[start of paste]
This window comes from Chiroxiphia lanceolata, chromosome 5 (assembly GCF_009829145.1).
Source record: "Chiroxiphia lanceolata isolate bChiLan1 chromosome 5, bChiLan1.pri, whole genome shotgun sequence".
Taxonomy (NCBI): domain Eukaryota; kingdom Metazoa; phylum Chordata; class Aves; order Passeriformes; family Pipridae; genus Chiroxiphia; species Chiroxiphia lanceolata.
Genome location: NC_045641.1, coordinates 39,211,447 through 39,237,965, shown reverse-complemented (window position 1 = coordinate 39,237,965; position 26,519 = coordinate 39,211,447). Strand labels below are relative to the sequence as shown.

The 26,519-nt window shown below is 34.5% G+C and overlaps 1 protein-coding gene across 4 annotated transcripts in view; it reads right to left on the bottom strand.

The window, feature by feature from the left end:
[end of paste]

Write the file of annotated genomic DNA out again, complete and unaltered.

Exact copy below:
This window comes from Chiroxiphia lanceolata, chromosome 5 (assembly GCF_009829145.1).
Source record: "Chiroxiphia lanceolata isolate bChiLan1 chromosome 5, bChiLan1.pri, whole genome shotgun sequence".
Taxonomy (NCBI): domain Eukaryota; kingdom Metazoa; phylum Chordata; class Aves; order Passeriformes; family Pipridae; genus Chiroxiphia; species Chiroxiphia lanceolata.
Genome location: NC_045641.1, coordinates 39,211,447 through 39,237,965, shown reverse-complemented (window position 1 = coordinate 39,237,965; position 26,519 = coordinate 39,211,447). Strand labels below are relative to the sequence as shown.

The 26,519-nt window shown below is 34.5% G+C and overlaps 1 protein-coding gene across 4 annotated transcripts in view; it reads right to left on the bottom strand.

The window, feature by feature from the left end: